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Farmers Advised to Ward off Marauding Elephants with Chilli Pepper

The animals have eaten acres of maize, rice and potatoes forcing other families to go hungry as most of their food crops are destroyed by marauding elephants.
Farmers in Nwoya district have been advised to start planting sesame, tea and chilli as a measure to ward off marauding elephants.

Nwoya district chairperson Patrick Okello Oryema says that elephants from the Murchison Falls National Park have increasingly destroyed several farms in purongo village in Nwoya.

He says the animals have eaten acres of maize, rice and potatoes forcing other families to go hungry as most of their food crops are destroyed by the elephants.

Oryema now advises that the only crops that will succeed near the park will be those that the elephants do not eat like sesame, tea, and red chilli which, wards off marauding elephants.

However, crops like cotton which is not eaten by the elephants also get destroyed as they maraud through the gardens.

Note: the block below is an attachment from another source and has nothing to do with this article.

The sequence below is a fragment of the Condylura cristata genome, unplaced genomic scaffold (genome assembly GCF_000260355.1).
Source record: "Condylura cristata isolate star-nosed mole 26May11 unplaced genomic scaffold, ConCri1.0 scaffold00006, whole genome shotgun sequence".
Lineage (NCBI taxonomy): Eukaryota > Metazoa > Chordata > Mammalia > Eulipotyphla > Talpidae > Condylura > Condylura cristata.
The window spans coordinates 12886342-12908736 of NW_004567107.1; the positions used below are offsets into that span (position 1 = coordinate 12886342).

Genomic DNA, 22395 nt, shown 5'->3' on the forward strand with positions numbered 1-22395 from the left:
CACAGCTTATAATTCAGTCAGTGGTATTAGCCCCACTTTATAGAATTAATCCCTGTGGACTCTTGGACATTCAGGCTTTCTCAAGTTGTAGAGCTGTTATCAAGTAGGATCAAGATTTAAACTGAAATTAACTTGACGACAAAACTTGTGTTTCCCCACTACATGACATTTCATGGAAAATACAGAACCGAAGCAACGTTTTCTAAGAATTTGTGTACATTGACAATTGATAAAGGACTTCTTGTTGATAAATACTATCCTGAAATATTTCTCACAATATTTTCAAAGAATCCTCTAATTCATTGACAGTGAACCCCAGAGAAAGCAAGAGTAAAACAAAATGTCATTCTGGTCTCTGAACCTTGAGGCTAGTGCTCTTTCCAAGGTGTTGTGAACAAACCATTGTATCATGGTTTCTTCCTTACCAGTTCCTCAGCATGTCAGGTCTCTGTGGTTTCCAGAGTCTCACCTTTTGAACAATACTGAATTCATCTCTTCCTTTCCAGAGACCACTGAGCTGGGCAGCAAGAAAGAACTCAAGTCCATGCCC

Elephants and human conflict usually intensifies during the harvest months of July and November.

In Villages of Pabit and Purongo, the residents are keeping awake in the night; blowing vuvuzela\'s to scare the elephants away.

Nearly 100 households in Pabit village recently moved away from their original homes near the park due to an increase in the number of problem animals according to authorities from Nwoya.

Charles Olwouch, a resident of Pabit village in Nwoya says last year he lost over 3 acres of rice to elephants.

In 2013 Uganda Wild life Authority recruited over 400 rangers to help curb the animal-human conflict in the district bordering the national game backs.

Although residents and experts have been calling for the use of the electric fence to stop the animals, this is yet to be implemented.

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